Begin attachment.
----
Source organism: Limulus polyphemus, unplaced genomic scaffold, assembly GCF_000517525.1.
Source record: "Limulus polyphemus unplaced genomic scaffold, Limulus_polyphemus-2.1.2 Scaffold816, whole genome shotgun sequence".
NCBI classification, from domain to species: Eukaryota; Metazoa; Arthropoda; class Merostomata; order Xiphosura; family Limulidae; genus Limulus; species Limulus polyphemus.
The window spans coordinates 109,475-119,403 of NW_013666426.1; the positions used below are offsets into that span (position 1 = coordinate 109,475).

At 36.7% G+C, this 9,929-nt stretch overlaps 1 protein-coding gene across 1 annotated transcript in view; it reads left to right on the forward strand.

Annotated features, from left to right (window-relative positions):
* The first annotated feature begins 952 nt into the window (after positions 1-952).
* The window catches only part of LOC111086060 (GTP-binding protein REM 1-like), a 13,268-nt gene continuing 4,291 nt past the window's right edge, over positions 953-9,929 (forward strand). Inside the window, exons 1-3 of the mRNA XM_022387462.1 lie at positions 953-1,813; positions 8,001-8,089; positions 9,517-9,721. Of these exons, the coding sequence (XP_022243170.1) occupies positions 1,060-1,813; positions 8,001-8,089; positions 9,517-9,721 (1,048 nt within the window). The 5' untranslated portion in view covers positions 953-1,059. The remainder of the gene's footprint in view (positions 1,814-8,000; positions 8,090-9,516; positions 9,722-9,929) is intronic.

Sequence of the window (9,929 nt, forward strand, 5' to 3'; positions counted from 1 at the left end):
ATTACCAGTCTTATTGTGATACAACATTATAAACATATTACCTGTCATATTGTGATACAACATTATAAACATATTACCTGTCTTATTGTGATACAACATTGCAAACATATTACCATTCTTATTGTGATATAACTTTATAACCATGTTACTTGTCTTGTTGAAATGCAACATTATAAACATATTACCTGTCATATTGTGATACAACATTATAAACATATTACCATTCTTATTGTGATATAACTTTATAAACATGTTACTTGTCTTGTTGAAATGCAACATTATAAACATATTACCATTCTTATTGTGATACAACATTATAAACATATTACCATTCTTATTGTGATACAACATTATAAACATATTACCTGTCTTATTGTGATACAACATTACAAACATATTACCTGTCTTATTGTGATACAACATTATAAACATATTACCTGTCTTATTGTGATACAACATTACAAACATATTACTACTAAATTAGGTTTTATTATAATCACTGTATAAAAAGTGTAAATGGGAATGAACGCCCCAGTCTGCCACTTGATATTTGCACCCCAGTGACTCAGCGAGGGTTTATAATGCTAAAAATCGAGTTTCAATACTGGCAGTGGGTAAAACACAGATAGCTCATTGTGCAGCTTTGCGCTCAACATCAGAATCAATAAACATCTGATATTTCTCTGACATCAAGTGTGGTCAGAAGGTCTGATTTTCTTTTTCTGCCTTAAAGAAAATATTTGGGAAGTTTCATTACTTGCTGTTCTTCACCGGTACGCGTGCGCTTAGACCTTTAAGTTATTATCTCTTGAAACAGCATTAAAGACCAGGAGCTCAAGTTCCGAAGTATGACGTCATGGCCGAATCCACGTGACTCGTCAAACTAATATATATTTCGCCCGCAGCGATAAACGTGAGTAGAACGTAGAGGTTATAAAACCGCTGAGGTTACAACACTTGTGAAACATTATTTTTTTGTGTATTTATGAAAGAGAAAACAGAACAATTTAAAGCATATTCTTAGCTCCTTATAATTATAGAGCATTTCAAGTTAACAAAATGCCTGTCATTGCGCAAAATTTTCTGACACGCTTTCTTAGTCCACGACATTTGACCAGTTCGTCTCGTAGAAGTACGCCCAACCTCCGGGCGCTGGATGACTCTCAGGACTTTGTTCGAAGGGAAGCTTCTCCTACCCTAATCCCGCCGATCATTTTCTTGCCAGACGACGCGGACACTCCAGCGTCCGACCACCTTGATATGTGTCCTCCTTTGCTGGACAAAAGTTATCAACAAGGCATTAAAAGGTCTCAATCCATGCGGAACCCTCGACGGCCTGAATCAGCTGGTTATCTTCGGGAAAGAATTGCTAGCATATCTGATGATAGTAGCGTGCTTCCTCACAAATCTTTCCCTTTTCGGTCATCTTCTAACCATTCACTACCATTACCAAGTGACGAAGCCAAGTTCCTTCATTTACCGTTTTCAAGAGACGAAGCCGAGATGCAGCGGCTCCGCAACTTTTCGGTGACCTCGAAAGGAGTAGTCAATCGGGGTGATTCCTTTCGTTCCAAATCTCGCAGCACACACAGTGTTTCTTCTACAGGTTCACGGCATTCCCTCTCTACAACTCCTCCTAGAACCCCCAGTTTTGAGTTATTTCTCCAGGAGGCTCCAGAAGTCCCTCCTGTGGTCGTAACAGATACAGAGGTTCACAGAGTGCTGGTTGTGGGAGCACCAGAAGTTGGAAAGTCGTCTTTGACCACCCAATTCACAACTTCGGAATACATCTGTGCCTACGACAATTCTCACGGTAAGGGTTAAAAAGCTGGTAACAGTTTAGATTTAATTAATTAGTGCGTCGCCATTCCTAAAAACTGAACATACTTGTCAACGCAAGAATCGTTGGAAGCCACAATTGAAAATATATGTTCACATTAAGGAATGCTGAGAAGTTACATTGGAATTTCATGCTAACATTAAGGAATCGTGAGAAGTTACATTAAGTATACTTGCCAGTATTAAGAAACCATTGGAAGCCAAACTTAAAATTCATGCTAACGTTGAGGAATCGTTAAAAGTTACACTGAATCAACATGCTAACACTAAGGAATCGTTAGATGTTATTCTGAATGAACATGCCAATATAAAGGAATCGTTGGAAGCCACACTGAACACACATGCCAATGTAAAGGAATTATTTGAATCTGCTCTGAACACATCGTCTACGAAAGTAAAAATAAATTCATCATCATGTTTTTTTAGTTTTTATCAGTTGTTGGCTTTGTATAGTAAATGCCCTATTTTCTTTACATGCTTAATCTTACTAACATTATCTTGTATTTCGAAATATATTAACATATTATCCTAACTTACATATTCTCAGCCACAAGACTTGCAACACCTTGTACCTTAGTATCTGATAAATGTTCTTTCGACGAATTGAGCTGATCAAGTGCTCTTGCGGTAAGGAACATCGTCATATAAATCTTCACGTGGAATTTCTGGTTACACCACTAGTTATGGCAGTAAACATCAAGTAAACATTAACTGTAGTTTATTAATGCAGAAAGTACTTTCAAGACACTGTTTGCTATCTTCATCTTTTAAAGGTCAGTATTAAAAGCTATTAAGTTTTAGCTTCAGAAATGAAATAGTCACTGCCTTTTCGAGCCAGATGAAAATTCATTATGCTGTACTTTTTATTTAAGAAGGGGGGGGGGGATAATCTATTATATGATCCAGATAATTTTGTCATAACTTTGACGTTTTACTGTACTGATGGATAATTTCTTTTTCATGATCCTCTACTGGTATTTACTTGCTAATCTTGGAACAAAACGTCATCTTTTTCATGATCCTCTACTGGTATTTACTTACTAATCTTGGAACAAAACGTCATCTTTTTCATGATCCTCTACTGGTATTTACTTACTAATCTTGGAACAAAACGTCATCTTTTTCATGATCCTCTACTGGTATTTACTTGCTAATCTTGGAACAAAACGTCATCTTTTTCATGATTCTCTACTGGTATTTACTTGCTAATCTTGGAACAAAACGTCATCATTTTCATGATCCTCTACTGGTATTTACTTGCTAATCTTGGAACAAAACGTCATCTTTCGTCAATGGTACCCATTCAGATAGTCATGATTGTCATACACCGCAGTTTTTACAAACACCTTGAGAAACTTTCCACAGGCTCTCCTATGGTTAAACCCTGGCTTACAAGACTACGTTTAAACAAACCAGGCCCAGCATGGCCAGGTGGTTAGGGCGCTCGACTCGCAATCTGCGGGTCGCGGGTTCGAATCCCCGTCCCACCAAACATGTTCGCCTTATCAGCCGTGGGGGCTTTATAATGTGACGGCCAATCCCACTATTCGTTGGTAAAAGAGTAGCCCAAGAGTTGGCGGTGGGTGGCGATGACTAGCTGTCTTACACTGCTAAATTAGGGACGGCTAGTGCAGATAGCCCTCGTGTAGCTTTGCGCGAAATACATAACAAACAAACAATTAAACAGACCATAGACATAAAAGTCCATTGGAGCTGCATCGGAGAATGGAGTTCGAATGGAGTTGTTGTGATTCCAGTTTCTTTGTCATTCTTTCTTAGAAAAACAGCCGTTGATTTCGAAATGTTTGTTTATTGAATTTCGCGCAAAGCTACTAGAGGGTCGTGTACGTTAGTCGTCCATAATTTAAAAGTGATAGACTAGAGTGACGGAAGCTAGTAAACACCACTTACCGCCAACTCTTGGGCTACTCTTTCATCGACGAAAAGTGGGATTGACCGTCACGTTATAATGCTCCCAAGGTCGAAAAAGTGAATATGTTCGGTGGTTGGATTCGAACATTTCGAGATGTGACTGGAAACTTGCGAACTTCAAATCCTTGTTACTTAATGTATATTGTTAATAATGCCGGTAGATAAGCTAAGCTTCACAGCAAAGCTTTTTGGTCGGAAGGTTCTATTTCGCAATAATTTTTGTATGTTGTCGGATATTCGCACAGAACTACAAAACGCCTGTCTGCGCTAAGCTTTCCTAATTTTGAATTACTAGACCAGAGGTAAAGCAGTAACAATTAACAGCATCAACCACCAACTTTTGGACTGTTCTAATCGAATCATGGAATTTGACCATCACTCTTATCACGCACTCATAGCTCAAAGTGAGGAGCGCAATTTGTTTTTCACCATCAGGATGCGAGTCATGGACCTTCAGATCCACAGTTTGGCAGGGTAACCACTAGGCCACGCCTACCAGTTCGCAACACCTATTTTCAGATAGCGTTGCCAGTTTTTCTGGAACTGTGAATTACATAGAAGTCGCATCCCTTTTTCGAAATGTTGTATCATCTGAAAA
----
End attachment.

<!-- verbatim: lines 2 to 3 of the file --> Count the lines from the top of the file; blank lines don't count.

Source record: "Limulus polyphemus unplaced genomic scaffold, Limulus_polyphemus-2.1.2 Scaffold816, whole genome shotgun sequence".
NCBI classification, from domain to species: Eukaryota; Metazoa; Arthropoda; class Merostomata; order Xiphosura; family Limulidae; genus Limulus; species Limulus polyphemus.